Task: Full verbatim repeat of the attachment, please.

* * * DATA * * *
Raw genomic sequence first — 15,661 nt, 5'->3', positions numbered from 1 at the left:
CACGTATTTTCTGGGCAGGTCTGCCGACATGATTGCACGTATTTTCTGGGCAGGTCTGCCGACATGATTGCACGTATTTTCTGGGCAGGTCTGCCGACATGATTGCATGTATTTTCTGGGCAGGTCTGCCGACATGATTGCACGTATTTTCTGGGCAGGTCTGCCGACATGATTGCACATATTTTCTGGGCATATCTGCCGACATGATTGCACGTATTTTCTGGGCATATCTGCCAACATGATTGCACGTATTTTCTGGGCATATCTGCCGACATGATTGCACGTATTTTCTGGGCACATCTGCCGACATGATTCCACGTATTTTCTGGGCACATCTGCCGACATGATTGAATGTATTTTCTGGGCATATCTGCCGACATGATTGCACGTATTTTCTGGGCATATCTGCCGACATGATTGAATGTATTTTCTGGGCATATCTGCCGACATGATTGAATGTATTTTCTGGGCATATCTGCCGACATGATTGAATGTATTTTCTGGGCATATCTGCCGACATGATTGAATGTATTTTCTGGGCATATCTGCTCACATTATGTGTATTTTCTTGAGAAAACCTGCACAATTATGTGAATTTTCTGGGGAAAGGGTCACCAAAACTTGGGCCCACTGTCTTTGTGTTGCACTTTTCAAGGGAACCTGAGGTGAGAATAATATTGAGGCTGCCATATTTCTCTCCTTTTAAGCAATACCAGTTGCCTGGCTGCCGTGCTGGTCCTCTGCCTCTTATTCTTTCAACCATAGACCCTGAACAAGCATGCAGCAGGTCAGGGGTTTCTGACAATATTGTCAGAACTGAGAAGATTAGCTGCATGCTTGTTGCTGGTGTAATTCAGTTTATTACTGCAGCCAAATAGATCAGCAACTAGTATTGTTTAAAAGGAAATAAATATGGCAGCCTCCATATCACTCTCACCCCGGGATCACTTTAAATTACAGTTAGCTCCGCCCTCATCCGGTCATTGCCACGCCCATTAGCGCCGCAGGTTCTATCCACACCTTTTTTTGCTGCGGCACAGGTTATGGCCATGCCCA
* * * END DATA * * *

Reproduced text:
Raw genomic sequence first — 15,661 nt, 5'->3', positions numbered from 1 at the left:
CACGTATTTTCTGGGCAGGTCTGCCGACATGATTGCACGTATTTTCTGGGCAGGTCTGCCGACATGATTGCACGTATTTTCTGGGCAGGTCTGCCGACATGATTGCATGTATTTTCTGGGCAGGTCTGCCGACATGATTGCACGTATTTTCTGGGCAGGTCTGCCGACATGATTGCACATATTTTCTGGGCATATCTGCCGACATGATTGCACGTATTTTCTGGGCATATCTGCCAACATGATTGCACGTATTTTCTGGGCATATCTGCCGACATGATTGCACGTATTTTCTGGGCACATCTGCCGACATGATTCCACGTATTTTCTGGGCACATCTGCCGACATGATTGAATGTATTTTCTGGGCATATCTGCCGACATGATTGCACGTATTTTCTGGGCATATCTGCCGACATGATTGAATGTATTTTCTGGGCATATCTGCCGACATGATTGAATGTATTTTCTGGGCATATCTGCCGACATGATTGAATGTATTTTCTGGGCATATCTGCCGACATGATTGAATGTATTTTCTGGGCATATCTGCTCACATTATGTGTATTTTCTTGAGAAAACCTGCACAATTATGTGAATTTTCTGGGGAAAGGGTCACCAAAACTTGGGCCCACTGTCTTTGTGTTGCACTTTTCAAGGGAACCTGAGGTGAGAATAATATTGAGGCTGCCATATTTCTCTCCTTTTAAGCAATACCAGTTGCCTGGCTGCCGTGCTGGTCCTCTGCCTCTTATTCTTTCAACCATAGACCCTGAACAAGCATGCAGCAGGTCAGGGGTTTCTGACAATATTGTCAGAACTGAGAAGATTAGCTGCATGCTTGTTGCTGGTGTAATTCAGTTTATTACTGCAGCCAAATAGATCAGCAACTAGTATTGTTTAAAAGGAAATAAATATGGCAGCCTCCATATCACTCTCACCCCGGGATCACTTTAAATTACAGTTAGCTCCGCCCTCATCCGGTCATTGCCACGCCCATTAGCGCCGCAGGTTCTATCCACACCTTTTTTTGCTGCGGCACAGGTTATGGCCATGCCCA